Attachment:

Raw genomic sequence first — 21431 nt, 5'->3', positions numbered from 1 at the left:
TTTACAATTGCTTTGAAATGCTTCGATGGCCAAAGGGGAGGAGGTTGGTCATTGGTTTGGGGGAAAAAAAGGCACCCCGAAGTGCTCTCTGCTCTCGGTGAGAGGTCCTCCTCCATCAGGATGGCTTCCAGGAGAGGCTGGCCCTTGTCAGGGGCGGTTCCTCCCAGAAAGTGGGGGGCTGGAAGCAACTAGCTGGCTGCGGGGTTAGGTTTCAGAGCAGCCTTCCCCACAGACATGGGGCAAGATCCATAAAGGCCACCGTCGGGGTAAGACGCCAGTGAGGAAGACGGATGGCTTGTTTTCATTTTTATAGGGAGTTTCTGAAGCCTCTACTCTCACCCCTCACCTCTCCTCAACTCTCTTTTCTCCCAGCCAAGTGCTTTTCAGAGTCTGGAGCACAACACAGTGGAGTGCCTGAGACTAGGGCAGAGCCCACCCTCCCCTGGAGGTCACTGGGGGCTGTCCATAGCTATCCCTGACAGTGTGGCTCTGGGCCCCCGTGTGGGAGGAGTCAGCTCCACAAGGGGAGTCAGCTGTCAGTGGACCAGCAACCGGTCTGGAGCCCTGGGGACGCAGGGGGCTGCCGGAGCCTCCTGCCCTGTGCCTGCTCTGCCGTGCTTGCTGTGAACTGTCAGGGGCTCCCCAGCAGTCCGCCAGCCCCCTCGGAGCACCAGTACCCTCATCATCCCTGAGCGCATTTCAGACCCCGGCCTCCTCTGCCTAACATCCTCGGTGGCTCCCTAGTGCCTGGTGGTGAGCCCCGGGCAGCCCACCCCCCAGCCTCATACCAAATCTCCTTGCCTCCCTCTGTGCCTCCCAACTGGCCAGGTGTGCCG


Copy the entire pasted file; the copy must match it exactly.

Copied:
Raw genomic sequence first — 21431 nt, 5'->3', positions numbered from 1 at the left:
TTTACAATTGCTTTGAAATGCTTCGATGGCCAAAGGGGAGGAGGTTGGTCATTGGTTTGGGGGAAAAAAAGGCACCCCGAAGTGCTCTCTGCTCTCGGTGAGAGGTCCTCCTCCATCAGGATGGCTTCCAGGAGAGGCTGGCCCTTGTCAGGGGCGGTTCCTCCCAGAAAGTGGGGGGCTGGAAGCAACTAGCTGGCTGCGGGGTTAGGTTTCAGAGCAGCCTTCCCCACAGACATGGGGCAAGATCCATAAAGGCCACCGTCGGGGTAAGACGCCAGTGAGGAAGACGGATGGCTTGTTTTCATTTTTATAGGGAGTTTCTGAAGCCTCTACTCTCACCCCTCACCTCTCCTCAACTCTCTTTTCTCCCAGCCAAGTGCTTTTCAGAGTCTGGAGCACAACACAGTGGAGTGCCTGAGACTAGGGCAGAGCCCACCCTCCCCTGGAGGTCACTGGGGGCTGTCCATAGCTATCCCTGACAGTGTGGCTCTGGGCCCCCGTGTGGGAGGAGTCAGCTCCACAAGGGGAGTCAGCTGTCAGTGGACCAGCAACCGGTCTGGAGCCCTGGGGACGCAGGGGGCTGCCGGAGCCTCCTGCCCTGTGCCTGCTCTGCCGTGCTTGCTGTGAACTGTCAGGGGCTCCCCAGCAGTCCGCCAGCCCCCTCGGAGCACCAGTACCCTCATCATCCCTGAGCGCATTTCAGACCCCGGCCTCCTCTGCCTAACATCCTCGGTGGCTCCCTAGTGCCTGGTGGTGAGCCCCGGGCAGCCCACCCCCCAGCCTCATACCAAATCTCCTTGCCTCCCTCTGTGCCTCCCAACTGGCCAGGTGTGCCG